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Obesity (Silver Spring). 2007 May;15(5):1294-301.

Which obesity index best explains prevalence differences in type 2 diabetes mellitus?

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Division of Clinical Epidemiology, University of Texas Health Science Center at San Antonio, 7703 Floyd Curl Drive, San Antonio, TX 78284-7873, USA.



Obesity drives the diabetes epidemic. However, it is not known which obesity index best explains variations in type 2 diabetes mellitus prevalence across populations.


We analyzed three cross-sectional studies from San Antonio, TX, (Mexican-Americans and non-Hispanic whites, n = 2839), Mexico City (n = 2233), and Spain (n = 2161) (age range, 35 to 64 years). We used the area under the receiver operating characteristic curve (AUC) to assess performance for identifying diabetic subjects and logistic regression analysis to examine differences in diabetes prevalence.


AUCs for waist circumference and BMI were similar in white subjects, but the AUC for waist circumference was greater in Mexican-origin subjects (Mexican men, 0.594 vs. 0.549, p = 0.008; and women, 0.605 vs. 0.557, p = 0.002; Mexican-American men, 0.648 vs. 0.600, p < 0.001; and women, 0.744 vs. 0.693, p < 0.001). The AUC for waist-to-height ratio tended to be greater than that for waist circumference, but statistical significance was demonstrated only in Mexican women (0.628 vs. 0.613, p = 0.044), Mexican-American women (0.774 vs. 0.758, p < 0.001), and Spanish women (0.734 vs. 0.715, p = 0.039). No obesity index was consistently superior to the others for explaining differences in diabetes prevalence among populations.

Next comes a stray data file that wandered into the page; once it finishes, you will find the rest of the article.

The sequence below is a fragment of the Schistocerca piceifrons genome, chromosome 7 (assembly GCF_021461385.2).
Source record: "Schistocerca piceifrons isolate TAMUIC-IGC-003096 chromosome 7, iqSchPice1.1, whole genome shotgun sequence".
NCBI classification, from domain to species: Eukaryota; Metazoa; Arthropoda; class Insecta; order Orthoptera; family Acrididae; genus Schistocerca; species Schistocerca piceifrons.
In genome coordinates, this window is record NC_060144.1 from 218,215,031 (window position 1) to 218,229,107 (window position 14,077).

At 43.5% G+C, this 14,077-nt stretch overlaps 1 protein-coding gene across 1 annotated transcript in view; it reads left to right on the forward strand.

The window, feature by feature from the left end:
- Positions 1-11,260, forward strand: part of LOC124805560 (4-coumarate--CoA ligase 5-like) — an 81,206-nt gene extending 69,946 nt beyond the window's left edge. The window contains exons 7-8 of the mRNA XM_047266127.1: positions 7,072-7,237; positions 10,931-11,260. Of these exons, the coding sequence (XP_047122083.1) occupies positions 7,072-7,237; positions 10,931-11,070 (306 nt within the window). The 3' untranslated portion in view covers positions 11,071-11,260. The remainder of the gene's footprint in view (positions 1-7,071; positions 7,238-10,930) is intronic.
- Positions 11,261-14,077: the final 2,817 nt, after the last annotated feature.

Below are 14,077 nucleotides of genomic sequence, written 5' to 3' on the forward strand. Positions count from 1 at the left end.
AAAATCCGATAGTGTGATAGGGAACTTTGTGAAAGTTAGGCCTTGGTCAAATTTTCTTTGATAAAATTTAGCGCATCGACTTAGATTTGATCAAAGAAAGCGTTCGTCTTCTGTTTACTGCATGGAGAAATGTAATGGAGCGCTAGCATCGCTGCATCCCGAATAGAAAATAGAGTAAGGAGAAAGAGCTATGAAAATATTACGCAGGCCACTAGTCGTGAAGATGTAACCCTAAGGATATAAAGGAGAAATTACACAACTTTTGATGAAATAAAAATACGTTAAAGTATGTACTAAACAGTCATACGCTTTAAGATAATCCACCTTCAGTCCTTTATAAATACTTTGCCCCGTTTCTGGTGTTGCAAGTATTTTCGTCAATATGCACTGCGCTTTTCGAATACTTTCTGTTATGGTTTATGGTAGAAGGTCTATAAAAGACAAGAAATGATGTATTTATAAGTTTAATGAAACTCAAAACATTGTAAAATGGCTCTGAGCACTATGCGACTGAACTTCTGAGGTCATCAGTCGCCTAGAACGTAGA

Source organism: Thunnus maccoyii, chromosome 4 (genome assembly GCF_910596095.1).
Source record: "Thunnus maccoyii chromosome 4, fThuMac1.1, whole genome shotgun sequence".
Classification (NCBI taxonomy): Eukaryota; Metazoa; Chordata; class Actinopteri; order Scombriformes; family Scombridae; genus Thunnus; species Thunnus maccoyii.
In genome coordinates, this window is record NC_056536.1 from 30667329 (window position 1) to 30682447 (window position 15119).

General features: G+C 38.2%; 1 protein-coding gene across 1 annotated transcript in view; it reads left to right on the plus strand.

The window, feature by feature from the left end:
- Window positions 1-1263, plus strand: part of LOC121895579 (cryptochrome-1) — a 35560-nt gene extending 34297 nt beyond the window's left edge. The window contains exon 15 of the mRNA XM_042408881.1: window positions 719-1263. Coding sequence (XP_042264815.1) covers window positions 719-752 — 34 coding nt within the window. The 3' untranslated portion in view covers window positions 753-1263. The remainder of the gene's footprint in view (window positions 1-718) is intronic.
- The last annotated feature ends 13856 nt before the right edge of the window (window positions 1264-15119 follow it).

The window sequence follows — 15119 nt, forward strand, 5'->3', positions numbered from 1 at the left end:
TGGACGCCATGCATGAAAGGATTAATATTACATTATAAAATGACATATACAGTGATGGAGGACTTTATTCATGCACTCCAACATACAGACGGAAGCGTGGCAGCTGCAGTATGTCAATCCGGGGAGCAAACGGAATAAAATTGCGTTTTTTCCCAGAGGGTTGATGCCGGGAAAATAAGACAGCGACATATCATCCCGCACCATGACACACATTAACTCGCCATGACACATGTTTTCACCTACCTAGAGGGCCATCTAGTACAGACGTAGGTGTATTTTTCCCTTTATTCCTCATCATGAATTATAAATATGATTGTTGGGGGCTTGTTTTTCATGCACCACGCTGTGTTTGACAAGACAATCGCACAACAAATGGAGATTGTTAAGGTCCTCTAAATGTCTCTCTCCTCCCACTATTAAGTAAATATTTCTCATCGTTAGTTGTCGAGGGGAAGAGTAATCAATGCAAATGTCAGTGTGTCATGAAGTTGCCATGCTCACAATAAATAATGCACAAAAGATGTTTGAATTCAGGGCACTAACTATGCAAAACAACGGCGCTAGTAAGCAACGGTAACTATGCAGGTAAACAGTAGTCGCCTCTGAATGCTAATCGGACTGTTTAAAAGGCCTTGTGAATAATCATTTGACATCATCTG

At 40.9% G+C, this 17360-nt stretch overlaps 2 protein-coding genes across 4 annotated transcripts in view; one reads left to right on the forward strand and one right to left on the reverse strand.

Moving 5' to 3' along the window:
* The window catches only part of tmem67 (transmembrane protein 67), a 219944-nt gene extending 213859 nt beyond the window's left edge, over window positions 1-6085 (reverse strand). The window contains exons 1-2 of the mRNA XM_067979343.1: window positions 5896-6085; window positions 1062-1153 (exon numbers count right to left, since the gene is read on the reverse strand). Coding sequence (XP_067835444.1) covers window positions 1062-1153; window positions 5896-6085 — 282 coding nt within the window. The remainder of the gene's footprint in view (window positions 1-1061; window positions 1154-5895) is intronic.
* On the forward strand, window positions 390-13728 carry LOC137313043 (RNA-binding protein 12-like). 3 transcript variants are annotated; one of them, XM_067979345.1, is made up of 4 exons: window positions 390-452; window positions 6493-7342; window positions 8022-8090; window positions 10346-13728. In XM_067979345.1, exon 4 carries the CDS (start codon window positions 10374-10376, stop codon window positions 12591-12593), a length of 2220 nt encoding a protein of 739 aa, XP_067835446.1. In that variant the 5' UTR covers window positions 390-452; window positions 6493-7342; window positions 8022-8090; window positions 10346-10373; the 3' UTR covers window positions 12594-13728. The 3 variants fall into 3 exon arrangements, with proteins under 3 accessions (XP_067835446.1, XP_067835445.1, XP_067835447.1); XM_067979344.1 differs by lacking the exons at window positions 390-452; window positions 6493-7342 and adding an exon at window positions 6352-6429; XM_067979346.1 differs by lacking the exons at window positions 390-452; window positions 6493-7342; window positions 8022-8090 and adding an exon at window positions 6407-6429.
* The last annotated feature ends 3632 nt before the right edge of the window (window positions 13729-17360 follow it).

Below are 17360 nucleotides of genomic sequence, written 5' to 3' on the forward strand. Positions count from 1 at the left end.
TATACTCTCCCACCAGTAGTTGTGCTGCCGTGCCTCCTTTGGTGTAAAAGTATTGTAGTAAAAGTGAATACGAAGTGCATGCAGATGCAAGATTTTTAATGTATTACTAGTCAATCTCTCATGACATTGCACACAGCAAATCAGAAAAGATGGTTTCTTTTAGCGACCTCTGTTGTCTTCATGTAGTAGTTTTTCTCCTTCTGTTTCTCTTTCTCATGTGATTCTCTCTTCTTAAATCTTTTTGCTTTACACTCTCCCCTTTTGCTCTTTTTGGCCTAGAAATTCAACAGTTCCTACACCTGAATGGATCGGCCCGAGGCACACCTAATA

In white and Mexican-origin men, waist circumference may be the preferred marker for identifying diabetic subjects on account of its simplicity; in women, waist-to-height ratio may be better. Differences in diabetes prevalence among these populations cannot be attributed to a single measure of obesity.

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